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Portuguese Gothic architecture
|Monastery of Alcobaça.||Cloisters and church of the Monastery of Alcobaça.||View of Santa Maria da Feira Castle. The Keep is unique in the world with its four pinnacles of four towers stuck in the main tower.|
|View of Bragança Castle. The large keep tower was built in the 15th century.||Flamboyant Gothic in the Monastery of Batalha: church façade (left) and Founder's Chapel (right).||Cloisters of Oporto Cathedral (14th century).|
|Ambulatory of Lisbon Cathedral (14th century).||Central aisle of the church of Alcobaça Monastery (12th-13th century).||Main façade of Silves Cathedral (15th century).|
|Cloisters of Évora Cathedral (14th century).||Transept and lantern-tower of Évora Cathedral (13th century).||Leça do Balio Monastery, Matosinhos (14th century).|
|Castle of Ourém (15th century).||Gothic bridge of Ponte de Lima.||Municipality of Guimarães with Gothic gallery (early 16th century).|
|Star rib-vaulting of the Founder's Chapel of the Monastery of Batalha (15th century).||Sintra National Palace (15th-16th centuries).||Entrance towers of Penedono Castle (15th century).|
|Mudéjar-Gothic: Main façade of St Francis of Évora (late 15th century).||Portal of the Our Lady Convent in Beja (15th century).||Gothic porch in Estremoz Castle.|
|Portuguese Gothic architecture
Portuguese Gothic architecture is the architectural style prevalent in Portugal in the Late Middle Ages. As in other parts of Europe, Gothic style slowly replaced Romanesque architecture in the period between the late 12th and the 13th century. Between the late 15th and early 16th century, Gothic was replaced by Renaissance architecture through an intermediate style called Manueline.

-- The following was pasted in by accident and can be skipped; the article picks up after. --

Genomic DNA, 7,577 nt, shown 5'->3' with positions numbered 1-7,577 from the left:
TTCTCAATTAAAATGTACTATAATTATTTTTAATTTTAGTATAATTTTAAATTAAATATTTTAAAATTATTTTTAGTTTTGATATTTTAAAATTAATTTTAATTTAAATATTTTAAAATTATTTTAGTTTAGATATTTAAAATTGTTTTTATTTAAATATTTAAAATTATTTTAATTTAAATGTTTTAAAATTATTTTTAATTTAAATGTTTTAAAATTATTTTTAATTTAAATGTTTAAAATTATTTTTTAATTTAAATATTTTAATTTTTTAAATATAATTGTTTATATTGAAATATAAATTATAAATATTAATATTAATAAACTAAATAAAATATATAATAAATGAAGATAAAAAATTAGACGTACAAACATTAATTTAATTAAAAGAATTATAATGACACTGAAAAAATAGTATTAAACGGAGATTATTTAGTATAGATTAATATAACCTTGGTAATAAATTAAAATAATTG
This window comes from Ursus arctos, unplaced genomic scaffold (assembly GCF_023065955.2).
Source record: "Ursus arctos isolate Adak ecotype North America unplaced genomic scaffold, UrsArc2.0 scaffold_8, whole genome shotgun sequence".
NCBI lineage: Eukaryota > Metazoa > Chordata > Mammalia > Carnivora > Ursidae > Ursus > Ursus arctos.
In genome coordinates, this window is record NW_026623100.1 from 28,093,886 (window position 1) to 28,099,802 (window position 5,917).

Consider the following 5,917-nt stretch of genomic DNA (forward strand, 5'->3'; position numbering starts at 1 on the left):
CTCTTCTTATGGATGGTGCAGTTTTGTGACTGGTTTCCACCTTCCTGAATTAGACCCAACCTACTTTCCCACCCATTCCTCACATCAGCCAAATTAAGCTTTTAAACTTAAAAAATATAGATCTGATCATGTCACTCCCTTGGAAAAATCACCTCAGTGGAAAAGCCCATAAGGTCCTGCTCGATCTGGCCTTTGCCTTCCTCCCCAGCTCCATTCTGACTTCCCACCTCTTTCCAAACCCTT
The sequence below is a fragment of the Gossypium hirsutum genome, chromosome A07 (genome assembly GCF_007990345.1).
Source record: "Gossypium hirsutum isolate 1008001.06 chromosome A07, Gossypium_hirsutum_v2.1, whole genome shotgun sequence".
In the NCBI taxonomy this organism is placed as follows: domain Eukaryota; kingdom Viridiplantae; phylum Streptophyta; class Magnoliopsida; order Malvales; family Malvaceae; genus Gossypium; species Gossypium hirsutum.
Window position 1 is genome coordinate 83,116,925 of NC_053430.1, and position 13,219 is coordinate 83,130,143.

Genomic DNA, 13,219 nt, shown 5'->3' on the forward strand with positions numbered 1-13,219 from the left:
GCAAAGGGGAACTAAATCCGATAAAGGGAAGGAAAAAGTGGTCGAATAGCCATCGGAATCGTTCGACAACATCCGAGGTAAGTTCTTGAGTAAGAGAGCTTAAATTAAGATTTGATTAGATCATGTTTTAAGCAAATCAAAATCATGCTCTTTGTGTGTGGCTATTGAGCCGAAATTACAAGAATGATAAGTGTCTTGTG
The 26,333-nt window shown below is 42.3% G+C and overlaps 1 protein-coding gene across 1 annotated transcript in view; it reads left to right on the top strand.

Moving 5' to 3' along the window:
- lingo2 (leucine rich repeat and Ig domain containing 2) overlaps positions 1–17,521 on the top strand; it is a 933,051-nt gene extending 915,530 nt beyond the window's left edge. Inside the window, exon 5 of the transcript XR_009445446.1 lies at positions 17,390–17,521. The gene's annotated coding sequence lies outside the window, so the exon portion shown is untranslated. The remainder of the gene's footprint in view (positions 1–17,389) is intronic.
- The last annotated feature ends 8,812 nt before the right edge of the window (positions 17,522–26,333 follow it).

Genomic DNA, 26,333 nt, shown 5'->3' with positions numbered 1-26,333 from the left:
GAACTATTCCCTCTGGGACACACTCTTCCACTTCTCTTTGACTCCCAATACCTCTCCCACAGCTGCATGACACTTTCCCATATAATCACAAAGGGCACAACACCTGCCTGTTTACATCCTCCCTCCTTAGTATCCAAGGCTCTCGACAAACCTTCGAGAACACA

Churches and monasteries
Gothic architecture was brought to Portugal by the Cistercian Order. The first fully Gothic building in Portugal is the church of the Monastery of Alcobaça, a magnificent example of the clear and simple architectural forms favoured by the Cistercians. The church was built between 1178 and 1252 in three phases, and seems inspired by the Abbey of Clairvaux, in the Champagne. Its three aisles are very tall and slender, giving an exceptional impression of height. The whole church is covered by rib vaulting and the main chapel has an ambulatory and a series of radiant chapels. The vault of the ambulatory is externally supported by flying buttresses, typical features of Gothic architecture and a novelty at the time in Portugal.
After the foundation of Alcobaça, the Gothic style was chiefly disseminated by mendicant orders (mainly Franciscan, Augustinians and Dominicans). Along the 13th and 14th centuries, several convents were founded in urban centres, important examples of which can be found in Oporto (São Francisco Church), Coimbra (Monastery of Santa Clara-a-Velha), Guimarães (São Francisco, São Domingos), Santarém (São Francisco, Santa Clara), Elvas (São Domingos), Lisbon (ruins of Carmo Convent) and many other places. Mendicant Gothic churches usually had a three-aisled nave covered with wooden roof and an apse with three chapels covered with rib vaulting. These churches also lacked towers and were mostly devoid of architectural decoration, in tone with mendicant ideals. Mendicant Gothic was also adopted in several parish churches built all over the country, for instance in Sintra (Santa Maria), Mafra, Lourinhã and Loulé.